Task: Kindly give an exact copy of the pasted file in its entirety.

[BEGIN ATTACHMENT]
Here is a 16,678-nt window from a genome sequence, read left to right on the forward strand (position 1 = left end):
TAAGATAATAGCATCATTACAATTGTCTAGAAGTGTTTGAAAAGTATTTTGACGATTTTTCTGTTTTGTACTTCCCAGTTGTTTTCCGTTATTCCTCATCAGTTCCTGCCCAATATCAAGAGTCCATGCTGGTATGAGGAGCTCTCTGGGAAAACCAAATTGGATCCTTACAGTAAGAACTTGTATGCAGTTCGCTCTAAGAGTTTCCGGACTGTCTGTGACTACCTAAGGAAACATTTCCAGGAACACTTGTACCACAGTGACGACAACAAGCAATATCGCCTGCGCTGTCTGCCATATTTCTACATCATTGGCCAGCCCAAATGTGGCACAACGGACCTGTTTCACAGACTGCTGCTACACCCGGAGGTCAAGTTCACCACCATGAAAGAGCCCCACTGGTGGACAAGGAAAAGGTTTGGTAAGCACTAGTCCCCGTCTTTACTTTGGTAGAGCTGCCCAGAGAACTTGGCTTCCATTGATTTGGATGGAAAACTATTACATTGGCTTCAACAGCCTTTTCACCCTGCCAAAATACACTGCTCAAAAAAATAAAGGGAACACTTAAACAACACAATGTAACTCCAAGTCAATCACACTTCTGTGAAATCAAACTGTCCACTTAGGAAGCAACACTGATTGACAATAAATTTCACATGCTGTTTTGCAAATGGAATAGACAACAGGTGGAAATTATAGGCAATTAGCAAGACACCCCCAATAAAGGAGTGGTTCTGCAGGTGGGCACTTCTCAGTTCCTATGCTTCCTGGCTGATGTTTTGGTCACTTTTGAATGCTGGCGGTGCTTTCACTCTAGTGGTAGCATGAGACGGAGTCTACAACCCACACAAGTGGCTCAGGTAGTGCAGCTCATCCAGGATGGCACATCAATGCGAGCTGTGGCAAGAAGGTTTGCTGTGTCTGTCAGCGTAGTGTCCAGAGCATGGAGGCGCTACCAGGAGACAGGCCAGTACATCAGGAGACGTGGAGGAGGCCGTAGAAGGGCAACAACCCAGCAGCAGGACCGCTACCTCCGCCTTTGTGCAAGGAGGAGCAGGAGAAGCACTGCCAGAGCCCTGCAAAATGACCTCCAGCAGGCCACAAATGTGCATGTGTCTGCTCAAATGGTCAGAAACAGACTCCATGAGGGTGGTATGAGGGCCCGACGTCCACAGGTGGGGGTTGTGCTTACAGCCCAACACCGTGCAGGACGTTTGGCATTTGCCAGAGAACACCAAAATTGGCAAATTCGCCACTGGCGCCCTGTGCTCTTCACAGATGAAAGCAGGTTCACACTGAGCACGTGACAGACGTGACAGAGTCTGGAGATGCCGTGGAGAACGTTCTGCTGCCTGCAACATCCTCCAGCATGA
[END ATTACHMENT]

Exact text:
Here is a 16,678-nt window from a genome sequence, read left to right on the forward strand (position 1 = left end):
TAAGATAATAGCATCATTACAATTGTCTAGAAGTGTTTGAAAAGTATTTTGACGATTTTTCTGTTTTGTACTTCCCAGTTGTTTTCCGTTATTCCTCATCAGTTCCTGCCCAATATCAAGAGTCCATGCTGGTATGAGGAGCTCTCTGGGAAAACCAAATTGGATCCTTACAGTAAGAACTTGTATGCAGTTCGCTCTAAGAGTTTCCGGACTGTCTGTGACTACCTAAGGAAACATTTCCAGGAACACTTGTACCACAGTGACGACAACAAGCAATATCGCCTGCGCTGTCTGCCATATTTCTACATCATTGGCCAGCCCAAATGTGGCACAACGGACCTGTTTCACAGACTGCTGCTACACCCGGAGGTCAAGTTCACCACCATGAAAGAGCCCCACTGGTGGACAAGGAAAAGGTTTGGTAAGCACTAGTCCCCGTCTTTACTTTGGTAGAGCTGCCCAGAGAACTTGGCTTCCATTGATTTGGATGGAAAACTATTACATTGGCTTCAACAGCCTTTTCACCCTGCCAAAATACACTGCTCAAAAAAATAAAGGGAACACTTAAACAACACAATGTAACTCCAAGTCAATCACACTTCTGTGAAATCAAACTGTCCACTTAGGAAGCAACACTGATTGACAATAAATTTCACATGCTGTTTTGCAAATGGAATAGACAACAGGTGGAAATTATAGGCAATTAGCAAGACACCCCCAATAAAGGAGTGGTTCTGCAGGTGGGCACTTCTCAGTTCCTATGCTTCCTGGCTGATGTTTTGGTCACTTTTGAATGCTGGCGGTGCTTTCACTCTAGTGGTAGCATGAGACGGAGTCTACAACCCACACAAGTGGCTCAGGTAGTGCAGCTCATCCAGGATGGCACATCAATGCGAGCTGTGGCAAGAAGGTTTGCTGTGTCTGTCAGCGTAGTGTCCAGAGCATGGAGGCGCTACCAGGAGACAGGCCAGTACATCAGGAGACGTGGAGGAGGCCGTAGAAGGGCAACAACCCAGCAGCAGGACCGCTACCTCCGCCTTTGTGCAAGGAGGAGCAGGAGAAGCACTGCCAGAGCCCTGCAAAATGACCTCCAGCAGGCCACAAATGTGCATGTGTCTGCTCAAATGGTCAGAAACAGACTCCATGAGGGTGGTATGAGGGCCCGACGTCCACAGGTGGGGGTTGTGCTTACAGCCCAACACCGTGCAGGACGTTTGGCATTTGCCAGAGAACACCAAAATTGGCAAATTCGCCACTGGCGCCCTGTGCTCTTCACAGATGAAAGCAGGTTCACACTGAGCACGTGACAGACGTGACAGAGTCTGGAGATGCCGTGGAGAACGTTCTGCTGCCTGCAACATCCTCCAGCATGA